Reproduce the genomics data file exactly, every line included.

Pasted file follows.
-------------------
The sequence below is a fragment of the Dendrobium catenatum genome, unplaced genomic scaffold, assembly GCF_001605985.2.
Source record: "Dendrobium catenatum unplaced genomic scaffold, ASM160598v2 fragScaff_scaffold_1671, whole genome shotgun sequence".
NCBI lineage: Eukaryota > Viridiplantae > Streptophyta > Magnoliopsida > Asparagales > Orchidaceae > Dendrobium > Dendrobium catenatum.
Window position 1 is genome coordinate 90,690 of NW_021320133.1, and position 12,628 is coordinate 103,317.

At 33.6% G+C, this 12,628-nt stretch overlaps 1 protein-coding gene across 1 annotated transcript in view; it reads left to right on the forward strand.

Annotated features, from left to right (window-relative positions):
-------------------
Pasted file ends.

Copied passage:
The sequence below is a fragment of the Dendrobium catenatum genome, unplaced genomic scaffold, assembly GCF_001605985.2.
Source record: "Dendrobium catenatum unplaced genomic scaffold, ASM160598v2 fragScaff_scaffold_1671, whole genome shotgun sequence".
NCBI lineage: Eukaryota > Viridiplantae > Streptophyta > Magnoliopsida > Asparagales > Orchidaceae > Dendrobium > Dendrobium catenatum.
Window position 1 is genome coordinate 90,690 of NW_021320133.1, and position 12,628 is coordinate 103,317.

At 33.6% G+C, this 12,628-nt stretch overlaps 1 protein-coding gene across 1 annotated transcript in view; it reads left to right on the forward strand.

Annotated features, from left to right (window-relative positions):